Co-occurring chronic conditions and healthcare expenditures associated with Parkinson's disease: a propensity score matched analysis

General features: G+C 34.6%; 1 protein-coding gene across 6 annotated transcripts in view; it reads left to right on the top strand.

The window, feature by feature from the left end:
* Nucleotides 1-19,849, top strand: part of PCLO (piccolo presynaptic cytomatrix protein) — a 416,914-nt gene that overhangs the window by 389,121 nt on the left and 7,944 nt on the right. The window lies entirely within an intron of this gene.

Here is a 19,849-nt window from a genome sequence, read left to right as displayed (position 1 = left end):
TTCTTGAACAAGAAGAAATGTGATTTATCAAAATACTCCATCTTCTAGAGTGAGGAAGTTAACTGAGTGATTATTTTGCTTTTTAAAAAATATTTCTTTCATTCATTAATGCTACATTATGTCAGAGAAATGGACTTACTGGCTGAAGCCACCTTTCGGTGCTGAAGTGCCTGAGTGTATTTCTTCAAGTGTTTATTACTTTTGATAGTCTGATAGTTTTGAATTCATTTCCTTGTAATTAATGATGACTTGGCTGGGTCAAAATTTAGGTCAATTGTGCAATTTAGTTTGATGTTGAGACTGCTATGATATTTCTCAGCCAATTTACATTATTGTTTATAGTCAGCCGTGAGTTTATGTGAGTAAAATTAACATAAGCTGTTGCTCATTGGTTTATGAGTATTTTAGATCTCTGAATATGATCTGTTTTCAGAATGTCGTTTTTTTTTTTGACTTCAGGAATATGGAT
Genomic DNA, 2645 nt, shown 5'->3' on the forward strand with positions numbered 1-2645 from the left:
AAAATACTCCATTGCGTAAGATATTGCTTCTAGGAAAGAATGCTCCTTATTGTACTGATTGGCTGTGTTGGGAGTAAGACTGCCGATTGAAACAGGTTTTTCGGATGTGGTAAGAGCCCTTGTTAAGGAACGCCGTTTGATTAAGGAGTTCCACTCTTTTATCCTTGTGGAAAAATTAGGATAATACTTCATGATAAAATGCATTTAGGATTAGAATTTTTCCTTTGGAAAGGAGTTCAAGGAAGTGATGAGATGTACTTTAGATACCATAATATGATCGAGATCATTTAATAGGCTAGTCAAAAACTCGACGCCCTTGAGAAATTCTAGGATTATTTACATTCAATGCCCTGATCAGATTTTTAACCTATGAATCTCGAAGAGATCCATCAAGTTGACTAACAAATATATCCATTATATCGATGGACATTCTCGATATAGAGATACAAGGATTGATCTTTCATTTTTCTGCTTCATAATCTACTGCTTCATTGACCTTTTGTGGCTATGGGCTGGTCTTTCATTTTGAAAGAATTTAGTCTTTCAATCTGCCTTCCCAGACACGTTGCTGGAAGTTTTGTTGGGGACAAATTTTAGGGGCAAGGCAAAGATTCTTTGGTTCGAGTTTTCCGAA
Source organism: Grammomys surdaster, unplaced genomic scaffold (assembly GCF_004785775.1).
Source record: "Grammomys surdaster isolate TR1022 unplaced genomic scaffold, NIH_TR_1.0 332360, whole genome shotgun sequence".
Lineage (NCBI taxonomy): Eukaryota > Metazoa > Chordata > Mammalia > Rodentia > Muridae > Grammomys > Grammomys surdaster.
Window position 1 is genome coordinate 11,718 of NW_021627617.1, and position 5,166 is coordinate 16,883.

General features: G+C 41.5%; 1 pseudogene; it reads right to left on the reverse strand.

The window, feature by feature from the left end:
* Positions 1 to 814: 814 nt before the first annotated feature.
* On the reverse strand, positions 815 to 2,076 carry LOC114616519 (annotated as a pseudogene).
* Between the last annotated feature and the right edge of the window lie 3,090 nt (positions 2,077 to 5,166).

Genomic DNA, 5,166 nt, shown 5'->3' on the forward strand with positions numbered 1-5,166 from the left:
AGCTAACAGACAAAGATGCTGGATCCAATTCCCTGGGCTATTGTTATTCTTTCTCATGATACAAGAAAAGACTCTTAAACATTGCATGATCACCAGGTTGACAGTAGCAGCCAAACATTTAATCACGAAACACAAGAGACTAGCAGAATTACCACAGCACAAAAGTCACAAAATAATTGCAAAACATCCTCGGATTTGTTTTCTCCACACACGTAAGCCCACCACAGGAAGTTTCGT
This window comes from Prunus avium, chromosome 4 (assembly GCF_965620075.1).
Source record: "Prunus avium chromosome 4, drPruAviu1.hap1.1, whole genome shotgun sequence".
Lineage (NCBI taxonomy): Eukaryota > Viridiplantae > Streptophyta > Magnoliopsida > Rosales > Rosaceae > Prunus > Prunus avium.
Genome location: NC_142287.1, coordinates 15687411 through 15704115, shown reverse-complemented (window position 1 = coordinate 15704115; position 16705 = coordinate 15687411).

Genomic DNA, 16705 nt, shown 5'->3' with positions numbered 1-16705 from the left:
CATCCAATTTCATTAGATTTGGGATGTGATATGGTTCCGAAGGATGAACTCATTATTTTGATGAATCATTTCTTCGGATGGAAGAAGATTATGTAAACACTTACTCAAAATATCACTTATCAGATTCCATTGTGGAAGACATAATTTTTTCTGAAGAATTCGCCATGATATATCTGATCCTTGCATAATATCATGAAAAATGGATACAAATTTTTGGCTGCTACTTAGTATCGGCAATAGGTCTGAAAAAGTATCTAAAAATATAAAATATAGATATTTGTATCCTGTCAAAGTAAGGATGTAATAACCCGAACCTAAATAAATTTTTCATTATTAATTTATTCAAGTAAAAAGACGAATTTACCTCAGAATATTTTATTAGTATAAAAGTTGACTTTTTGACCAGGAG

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Background—The objective of this study was to ascertain co-occurring chronic conditions and expenditures associated with Parkinson’s disease among elderly individuals (age ≥ 65 years). Methods—A retrospective, cross-sectional matched case–control design with data from Medical Expenditure Panel Survey (MEPS), a nationally representative survey of households in the United States was used. Elderly with Parkinson’s disease (N = 350) were compared to a matched control group (N = 1050) based on propensity scores. Ordinary Least Squares regressions on logged dollars were performed to understand the association between Parkinson’s disease and expenditures. All analyses accounted for the complex survey design of the MEPS and were conducted in SAS 9.3. Results—Among elderly, the average total expenditures were $15,404 for those with Parkinson’s disease and $13,333 for those without Parkinson’s disease. Results from regressions revealed that elderly with Parkinson’s disease had 109% greater total expenditure compared to those without Parkinson’s disease, when only demographic and socioeconomic variables were entered in the model. When co-occurring chronic conditions were additionally included in the model, those with Parkinson’s disease had 84% greater expenditures compared to those without Parkinson’s disease. Conclusions—Excess expenditures associated with Parkinson’s disease are partially driven by co-occurring conditions among individuals with Parkinson’s disease.